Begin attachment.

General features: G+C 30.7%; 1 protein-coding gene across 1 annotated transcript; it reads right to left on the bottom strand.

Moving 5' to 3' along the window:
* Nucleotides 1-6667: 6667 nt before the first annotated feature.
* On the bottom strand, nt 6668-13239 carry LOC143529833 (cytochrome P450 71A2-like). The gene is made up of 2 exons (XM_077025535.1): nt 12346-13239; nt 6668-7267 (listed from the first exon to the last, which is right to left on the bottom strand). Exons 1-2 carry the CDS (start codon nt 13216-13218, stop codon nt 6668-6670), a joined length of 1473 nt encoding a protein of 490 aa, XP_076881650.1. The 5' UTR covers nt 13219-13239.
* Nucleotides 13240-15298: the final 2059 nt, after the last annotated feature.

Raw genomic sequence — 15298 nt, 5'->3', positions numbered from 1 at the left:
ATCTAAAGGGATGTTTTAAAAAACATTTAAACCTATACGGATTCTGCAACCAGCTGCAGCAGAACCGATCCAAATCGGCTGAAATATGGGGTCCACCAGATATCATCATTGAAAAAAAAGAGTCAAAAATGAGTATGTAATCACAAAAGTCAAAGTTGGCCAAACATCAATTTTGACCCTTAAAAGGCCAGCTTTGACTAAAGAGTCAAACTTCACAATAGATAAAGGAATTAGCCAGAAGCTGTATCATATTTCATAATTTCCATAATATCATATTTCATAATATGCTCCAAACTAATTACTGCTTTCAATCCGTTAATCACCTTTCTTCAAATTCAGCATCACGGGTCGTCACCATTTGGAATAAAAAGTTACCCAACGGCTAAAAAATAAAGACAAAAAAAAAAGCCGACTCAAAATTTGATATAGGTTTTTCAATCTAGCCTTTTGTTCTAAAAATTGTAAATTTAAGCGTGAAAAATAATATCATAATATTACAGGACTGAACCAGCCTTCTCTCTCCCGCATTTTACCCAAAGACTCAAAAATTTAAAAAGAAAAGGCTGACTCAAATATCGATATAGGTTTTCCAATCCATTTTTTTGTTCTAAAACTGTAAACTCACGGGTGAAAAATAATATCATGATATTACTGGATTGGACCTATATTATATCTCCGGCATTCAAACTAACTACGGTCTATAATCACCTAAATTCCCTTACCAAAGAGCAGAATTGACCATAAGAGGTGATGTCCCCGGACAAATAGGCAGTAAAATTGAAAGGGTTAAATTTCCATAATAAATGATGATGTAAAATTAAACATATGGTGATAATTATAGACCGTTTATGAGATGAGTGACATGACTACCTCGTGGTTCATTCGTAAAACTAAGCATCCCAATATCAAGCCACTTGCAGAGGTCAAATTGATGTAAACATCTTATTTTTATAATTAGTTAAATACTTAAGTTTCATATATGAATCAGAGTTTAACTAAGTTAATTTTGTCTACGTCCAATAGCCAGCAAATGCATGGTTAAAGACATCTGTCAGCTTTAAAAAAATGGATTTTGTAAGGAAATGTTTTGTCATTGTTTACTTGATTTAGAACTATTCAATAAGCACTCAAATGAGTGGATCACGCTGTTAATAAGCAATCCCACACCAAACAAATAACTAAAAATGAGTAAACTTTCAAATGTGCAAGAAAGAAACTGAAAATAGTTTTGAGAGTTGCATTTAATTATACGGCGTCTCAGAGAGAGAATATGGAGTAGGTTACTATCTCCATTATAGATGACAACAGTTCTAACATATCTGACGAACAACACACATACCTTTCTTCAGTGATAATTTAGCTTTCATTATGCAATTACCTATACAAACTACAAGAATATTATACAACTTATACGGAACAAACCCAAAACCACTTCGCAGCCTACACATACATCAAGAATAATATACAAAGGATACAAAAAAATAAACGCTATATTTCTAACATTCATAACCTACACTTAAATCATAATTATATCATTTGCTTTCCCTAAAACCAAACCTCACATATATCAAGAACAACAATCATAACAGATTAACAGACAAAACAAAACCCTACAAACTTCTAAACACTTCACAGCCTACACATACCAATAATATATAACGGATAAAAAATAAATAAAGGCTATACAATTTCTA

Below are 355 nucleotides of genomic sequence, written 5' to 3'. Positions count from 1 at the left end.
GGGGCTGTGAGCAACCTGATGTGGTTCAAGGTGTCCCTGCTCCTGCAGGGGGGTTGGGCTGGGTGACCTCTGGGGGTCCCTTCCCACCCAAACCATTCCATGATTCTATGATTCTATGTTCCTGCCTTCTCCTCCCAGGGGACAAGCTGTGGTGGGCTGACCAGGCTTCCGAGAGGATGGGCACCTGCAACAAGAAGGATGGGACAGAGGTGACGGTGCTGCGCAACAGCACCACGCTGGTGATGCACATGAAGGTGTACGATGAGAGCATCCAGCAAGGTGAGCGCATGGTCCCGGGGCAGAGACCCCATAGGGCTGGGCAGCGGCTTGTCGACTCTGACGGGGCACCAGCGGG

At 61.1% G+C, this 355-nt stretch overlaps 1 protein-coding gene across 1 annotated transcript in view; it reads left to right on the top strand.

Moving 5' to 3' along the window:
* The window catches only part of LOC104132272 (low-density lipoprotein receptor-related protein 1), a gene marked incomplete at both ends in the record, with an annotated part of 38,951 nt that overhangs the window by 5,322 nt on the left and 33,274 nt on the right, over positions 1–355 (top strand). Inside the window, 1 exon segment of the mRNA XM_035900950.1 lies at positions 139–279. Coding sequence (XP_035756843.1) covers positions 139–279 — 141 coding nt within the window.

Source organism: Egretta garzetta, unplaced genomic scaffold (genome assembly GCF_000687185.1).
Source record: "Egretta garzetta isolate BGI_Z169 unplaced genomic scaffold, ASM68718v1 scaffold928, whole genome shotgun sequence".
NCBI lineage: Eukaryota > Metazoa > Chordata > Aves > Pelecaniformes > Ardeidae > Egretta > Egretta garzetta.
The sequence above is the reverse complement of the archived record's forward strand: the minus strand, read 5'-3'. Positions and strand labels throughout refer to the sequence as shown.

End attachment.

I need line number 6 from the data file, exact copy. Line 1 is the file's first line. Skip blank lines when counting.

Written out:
Raw genomic sequence — 15298 nt, 5'->3', positions numbered from 1 at the left: